Being familiar with Einstein’s theory of insanity – continuing to do the same thing and expecting different results – I figured it was time to test the new theory. The PDR Learning Continuum was born as a self-defense strategy.
For the third wave of deployment, my team built PSOs in advance of the roll-out. We changed the approach to training using the Continuum framework:
- The “P” stood for PREPARE and that consisted of brief e-learning chunks that introduced SAP concepts, definition, and visuals of workflows that were role-specific. We even introduced the HELP system which was an early version of EPSS (Electronic Performance Support System). In the Help system was a library of workflow support for individual tasks by role. Each task could either be viewed or downloaded to print.
- The “D” stood for DEPLOY and that was greatly shortened classroom training sessions [by about 50%]because we focused on transactions by role and only the relevant transactions that role would be responsible to use. In fact, the training was comprised of role-specific scenarios that required the use of PSOs relevant to that particular task. The learners logged into the system in a playground environment, and they read scenario that forced them to use the HELP system to find and extract the PSOs designed to support that transaction. In a sense, we did not train on SAP as much as we trained on WHERE TO GET THE PSO WHEN IT WAS NEEDED.
- The “R” stood for REINFORCE and served as the post-training resource for learners who were @ the point of work and faced with a moment of need. In those moments, they knew where to go to gain access to the very same PSOs we used in the training simulations. Our REINFORCE deliverable was simple – just-enough-just-in-time performer support @ the point of work.
The genesis of the PDR Learning Continuum framework was more successful than anything I had ever been associated with in all my years of training. The most humbling part of the whole deal was how stupid simple it really was when I stepped back and looked at it. Without a doubt, Performance Support was not just a post-training effort. Performance Support is best leveraged when it shows up in all three phases of the Learning Continuum. Here are a few things that we learned and experienced by way of results:
- Calls to the Help Desk went down by nearly 80%
- Time spent in classroom training went down by nearly 50%
- Errors that required IT intervention went down and so did the amount of beer we had to buy them – no other IT metrics were tracked at the time, but beer and pizza costs plummeted
- PSOs were reused in classroom, on-line training, as well as being directly accessed without ever thrashing about in the LMS looking for them.
- Updating PSOs at a single point also served the function of updating training automatically because the same PSO served both the “P”, the “D” and the “R” with the same content.
- Data captured on which PSOs were being downloaded flagged for us [Training] those opportunities to investigate why they were being downloaded in the first place. In some cases, we used those findings to update training content to do a better job in the “P” and the “D” phases of the PDR framework.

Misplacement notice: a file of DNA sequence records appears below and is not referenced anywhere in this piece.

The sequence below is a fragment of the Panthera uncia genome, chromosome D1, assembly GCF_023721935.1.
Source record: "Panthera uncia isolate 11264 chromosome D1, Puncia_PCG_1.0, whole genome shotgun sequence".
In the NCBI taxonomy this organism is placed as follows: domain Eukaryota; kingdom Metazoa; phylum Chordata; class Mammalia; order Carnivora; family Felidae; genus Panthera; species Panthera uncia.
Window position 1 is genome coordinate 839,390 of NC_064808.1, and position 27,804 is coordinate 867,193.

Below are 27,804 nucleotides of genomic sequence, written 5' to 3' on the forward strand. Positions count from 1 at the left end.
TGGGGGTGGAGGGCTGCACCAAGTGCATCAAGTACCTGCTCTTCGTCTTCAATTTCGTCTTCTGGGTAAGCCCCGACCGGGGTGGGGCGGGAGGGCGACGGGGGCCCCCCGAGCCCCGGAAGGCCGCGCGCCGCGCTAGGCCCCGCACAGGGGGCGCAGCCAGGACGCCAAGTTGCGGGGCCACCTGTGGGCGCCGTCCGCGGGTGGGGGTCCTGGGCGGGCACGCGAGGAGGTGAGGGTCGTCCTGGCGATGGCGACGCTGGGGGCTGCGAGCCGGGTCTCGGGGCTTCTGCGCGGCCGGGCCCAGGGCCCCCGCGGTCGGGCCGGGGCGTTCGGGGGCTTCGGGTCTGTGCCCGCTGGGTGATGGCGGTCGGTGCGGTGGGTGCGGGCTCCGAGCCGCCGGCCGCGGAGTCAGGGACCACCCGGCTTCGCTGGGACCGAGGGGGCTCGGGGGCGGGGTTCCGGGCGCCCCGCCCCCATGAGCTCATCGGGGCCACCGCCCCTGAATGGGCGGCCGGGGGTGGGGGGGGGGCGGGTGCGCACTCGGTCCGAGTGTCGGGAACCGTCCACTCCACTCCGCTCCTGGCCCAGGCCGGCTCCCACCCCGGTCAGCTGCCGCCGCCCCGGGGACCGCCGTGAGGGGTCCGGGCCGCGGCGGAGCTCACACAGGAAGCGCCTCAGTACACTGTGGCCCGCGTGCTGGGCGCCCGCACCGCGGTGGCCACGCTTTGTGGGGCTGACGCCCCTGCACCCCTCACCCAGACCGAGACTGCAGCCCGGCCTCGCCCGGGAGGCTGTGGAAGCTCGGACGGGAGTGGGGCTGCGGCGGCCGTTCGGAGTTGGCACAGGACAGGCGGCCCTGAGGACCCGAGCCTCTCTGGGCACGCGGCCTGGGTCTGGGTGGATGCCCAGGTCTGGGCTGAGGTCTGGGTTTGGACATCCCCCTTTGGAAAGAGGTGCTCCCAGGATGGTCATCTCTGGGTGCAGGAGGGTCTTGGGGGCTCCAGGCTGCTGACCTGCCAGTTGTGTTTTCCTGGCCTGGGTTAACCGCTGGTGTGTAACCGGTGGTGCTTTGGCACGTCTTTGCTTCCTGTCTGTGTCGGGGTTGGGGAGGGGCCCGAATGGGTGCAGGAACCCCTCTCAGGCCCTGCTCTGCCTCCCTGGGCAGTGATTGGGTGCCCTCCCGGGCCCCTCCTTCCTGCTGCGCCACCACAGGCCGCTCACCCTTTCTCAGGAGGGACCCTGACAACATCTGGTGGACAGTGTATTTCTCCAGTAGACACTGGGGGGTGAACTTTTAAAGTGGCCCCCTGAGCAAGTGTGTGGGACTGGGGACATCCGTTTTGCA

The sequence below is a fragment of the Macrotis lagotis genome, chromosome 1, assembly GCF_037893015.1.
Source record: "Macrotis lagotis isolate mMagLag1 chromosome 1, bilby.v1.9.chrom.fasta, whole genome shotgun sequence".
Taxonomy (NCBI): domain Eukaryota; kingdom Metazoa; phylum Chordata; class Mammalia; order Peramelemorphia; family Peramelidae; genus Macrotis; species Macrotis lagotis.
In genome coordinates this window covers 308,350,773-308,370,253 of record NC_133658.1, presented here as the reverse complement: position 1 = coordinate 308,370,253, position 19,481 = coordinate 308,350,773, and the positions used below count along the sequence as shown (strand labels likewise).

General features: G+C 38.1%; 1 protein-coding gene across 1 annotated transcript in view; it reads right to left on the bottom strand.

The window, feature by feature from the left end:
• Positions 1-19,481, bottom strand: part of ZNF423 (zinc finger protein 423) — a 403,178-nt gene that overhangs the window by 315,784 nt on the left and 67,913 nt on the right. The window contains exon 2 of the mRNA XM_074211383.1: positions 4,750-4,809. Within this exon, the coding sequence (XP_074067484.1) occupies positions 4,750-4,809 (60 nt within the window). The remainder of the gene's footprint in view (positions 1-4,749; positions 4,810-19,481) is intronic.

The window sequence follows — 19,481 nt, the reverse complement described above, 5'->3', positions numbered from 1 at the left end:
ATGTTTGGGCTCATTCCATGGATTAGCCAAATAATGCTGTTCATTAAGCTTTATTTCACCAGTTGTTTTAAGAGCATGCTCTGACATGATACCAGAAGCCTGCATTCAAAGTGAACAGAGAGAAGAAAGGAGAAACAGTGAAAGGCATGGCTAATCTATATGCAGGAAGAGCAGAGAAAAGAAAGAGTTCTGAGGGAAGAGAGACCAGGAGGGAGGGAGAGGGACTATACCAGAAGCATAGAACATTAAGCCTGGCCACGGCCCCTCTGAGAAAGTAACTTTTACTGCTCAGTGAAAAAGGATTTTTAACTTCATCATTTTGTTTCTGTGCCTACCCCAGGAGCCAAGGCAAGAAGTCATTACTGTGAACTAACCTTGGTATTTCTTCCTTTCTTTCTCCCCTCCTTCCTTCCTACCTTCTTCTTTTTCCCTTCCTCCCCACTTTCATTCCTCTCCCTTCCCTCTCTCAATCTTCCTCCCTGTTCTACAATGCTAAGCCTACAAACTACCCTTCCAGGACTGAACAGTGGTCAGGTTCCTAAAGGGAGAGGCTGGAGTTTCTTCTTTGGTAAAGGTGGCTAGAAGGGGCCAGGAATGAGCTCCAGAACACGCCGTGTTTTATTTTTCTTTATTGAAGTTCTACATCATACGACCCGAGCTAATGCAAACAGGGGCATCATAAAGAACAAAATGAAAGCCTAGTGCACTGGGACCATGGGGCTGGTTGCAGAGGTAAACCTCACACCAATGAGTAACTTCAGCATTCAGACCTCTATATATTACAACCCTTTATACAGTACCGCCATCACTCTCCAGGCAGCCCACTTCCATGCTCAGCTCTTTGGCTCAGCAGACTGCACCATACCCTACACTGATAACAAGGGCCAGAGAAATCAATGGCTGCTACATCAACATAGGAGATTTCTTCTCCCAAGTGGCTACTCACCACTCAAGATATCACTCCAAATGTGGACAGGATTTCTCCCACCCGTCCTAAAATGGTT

The birth of PDR was around 2003 or so. What made implementation a challenge was the limited EPSS capabilities at the time. Web 2.0 was still a pipe dream in Geekdom so directly accessing PSOs was a function of the SAP on-line Help systems which was virtually worthless. We over-layed another package on top that helped, but it was still limited. Nevertheless, our results were startling and broke a lot of traditional rules regarding the use of design protocols like ADDIE. Actually, what it did was make us consider ADDIE three times…on the “P”…the “D”…and the “R”. We also had to put on the performance consultant hat and dig into the work context to ferret out performance issues users were having using the application. Not that SAP is not…koff…intuitive and user-friendly.
Today’s Web 2.0 technology and the latest EPSS technology blow the doors off what we had in 2003. The methodology and approach using the Continuum are still spot on however. Pricing has come down, and by comparison an high-end EPSS a fraction of the cost of a LMS. Depending on the degree of functionality you need, a free WordPress site could potentially handle some of the requirements including the social aspects most LMS systems cannot offer. Many of the newer LMSs can, but after drinking the PSO Kool-Aid a few years back, I’d be hard-pressed to prioritize dropping big bucks on a LMS when I can implement a system of PSO support @ the point of work for less than the sales tax on a big LMS. Who knows, you might just avoid implementing a system that everyone is going to hate anyway…but that’s another story for another day.
If you are getting closer to the edge and may be feeling the urge to jump into Performance Support, feel free to reach out as I have several of those t-shirts in my stash already. It may be an easier transition to evolve your training to support performers @ the point of work than you might think.
Learning & Performance Solutions Strategist